Computer Graphics

University of California - Berkeley

What An Image Reveals About Material Reflectance


We derive precise conditions under which material reflectance properties may be estimated from a single image of a homogeneous curved surface (canonically a sphere), lit by a directional source. Based on the observation that light is reflected along certain (a priori unknown) preferred directions such as the half-angle, we propose a semiparametric BRDF abstraction that lies between purely parametric and purely data-driven models. Formulating BRDF estimation as a particular type of semiparametric regression, both the preferred directions and the form of BRDF variation along them can be estimated from data. Our approach has significant theoretical, algorithmic and empirical benefits, lends insights into material behavior and enables novel applications. While it is well-known that fitting multi-lobe BRDFs may be ill-posed under certain conditions, prior to this work, precise results for the well-posedness of BRDF estimation had remained elusive. Since our BRDF representation is derived from physical intuition, but relies on data, we avoid pitfalls of both parametric (low generalizability) and non-parametric regression (low interpretability, curse of dimensionality). Finally, we discuss several applications such as single-image relighting, light source estimation and physically meaningful BRDF editing.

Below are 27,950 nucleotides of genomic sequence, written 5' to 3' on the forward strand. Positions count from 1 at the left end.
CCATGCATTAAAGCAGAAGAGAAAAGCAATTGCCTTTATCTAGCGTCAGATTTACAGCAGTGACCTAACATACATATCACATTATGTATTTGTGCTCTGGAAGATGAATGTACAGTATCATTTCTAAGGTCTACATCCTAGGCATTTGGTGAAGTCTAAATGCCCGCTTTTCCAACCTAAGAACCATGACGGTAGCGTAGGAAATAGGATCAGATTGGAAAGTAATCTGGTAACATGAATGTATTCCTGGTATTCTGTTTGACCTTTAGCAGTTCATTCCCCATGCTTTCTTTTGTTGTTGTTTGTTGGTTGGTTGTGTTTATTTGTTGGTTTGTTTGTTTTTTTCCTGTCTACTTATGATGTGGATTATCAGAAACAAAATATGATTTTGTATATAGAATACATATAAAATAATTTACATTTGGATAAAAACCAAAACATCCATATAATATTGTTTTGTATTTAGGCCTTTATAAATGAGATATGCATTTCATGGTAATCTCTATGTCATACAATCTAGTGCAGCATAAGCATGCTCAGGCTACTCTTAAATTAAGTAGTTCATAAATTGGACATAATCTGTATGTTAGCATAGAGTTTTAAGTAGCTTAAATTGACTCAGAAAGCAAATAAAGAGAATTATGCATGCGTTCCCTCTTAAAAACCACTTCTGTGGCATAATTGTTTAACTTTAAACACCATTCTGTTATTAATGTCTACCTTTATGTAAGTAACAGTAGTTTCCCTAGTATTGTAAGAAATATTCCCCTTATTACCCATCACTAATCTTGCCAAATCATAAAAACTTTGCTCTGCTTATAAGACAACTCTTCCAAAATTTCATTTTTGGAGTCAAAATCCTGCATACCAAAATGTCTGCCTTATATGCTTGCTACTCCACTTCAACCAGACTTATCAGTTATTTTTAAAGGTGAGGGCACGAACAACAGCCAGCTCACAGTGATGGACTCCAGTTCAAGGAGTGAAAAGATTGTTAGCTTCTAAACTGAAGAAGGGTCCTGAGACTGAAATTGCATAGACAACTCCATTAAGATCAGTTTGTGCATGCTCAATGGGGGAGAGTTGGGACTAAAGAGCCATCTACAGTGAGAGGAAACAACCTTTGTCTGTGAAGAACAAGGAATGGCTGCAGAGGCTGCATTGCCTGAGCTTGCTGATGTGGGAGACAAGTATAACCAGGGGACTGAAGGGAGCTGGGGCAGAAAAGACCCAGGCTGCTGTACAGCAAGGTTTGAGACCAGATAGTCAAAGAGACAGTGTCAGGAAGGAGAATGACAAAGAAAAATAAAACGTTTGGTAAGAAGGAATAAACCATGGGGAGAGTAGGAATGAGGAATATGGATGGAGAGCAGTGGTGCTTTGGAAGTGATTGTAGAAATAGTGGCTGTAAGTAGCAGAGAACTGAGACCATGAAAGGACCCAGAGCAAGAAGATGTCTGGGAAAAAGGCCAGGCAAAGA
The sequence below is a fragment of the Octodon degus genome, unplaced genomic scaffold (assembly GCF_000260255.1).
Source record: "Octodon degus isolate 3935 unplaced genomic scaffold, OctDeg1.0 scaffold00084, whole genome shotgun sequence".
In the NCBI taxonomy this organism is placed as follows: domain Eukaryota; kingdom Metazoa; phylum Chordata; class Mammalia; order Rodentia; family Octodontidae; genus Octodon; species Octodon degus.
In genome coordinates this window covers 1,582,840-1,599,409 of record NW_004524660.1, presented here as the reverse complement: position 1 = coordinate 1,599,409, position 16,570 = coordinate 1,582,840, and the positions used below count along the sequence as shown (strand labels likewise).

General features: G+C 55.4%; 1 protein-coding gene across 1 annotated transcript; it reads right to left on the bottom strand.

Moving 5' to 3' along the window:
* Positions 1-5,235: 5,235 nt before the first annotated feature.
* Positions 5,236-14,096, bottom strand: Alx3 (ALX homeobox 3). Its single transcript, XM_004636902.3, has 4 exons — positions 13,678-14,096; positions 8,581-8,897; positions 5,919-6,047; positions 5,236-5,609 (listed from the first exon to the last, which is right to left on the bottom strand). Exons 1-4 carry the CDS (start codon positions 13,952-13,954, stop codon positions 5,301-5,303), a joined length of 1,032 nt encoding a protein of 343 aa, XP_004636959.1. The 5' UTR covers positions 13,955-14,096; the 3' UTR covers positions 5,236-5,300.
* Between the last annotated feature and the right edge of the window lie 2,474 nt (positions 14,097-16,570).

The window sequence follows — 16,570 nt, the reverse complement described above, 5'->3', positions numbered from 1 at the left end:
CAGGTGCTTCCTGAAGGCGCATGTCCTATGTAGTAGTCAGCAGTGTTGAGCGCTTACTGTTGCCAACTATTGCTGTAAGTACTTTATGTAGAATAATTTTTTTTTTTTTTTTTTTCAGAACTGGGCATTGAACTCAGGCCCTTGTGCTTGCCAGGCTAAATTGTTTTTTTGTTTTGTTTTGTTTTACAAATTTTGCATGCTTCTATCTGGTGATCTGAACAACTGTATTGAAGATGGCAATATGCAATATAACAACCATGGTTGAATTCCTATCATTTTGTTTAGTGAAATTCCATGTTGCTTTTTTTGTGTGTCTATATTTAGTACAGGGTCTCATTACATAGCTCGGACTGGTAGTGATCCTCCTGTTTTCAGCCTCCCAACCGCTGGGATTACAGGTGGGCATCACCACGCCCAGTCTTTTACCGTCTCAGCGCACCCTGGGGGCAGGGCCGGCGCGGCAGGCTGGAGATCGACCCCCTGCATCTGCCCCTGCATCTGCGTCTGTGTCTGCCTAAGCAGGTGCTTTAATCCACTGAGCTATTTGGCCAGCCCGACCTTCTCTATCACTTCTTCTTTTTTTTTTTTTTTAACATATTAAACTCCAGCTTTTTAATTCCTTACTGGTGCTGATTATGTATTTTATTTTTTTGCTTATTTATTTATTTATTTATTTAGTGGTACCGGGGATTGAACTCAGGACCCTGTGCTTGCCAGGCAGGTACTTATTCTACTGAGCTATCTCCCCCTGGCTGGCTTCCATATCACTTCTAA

Manmohan Chandraker and Ravi Ramamoorthi. "What An Image Reveals About Material Reflectance". In IEEE International Conference on Computer Vision, pages 1–8, 2011.

Supplemental Material

Application 1: Light source estimation

Both the best projection direction and BRDF variation along it are computed from data. Knowing that a half-angle model is followed, one may use this to estimate the light source direction. The constancy of the curves across lighting directions is used as the basis for the next application: relighting.

Application 2: Relighting

Given an input image, the BRDF is estimated. The estimation with a 1-term PPR fits the data better than parametric models. The estimated BRDF can be used to relight both simlpe and complex geometries.

Application 3: BRDF editing

An advantage of our approach is that both the BRDF directions and functions can be edited simultaneously. Given an input image of a sphere, the 2-lobe BRDF is estimated and a complex geometry is relighted. Both the direction and strength of gloss in the relighting can be edited individually as well as simultaneously.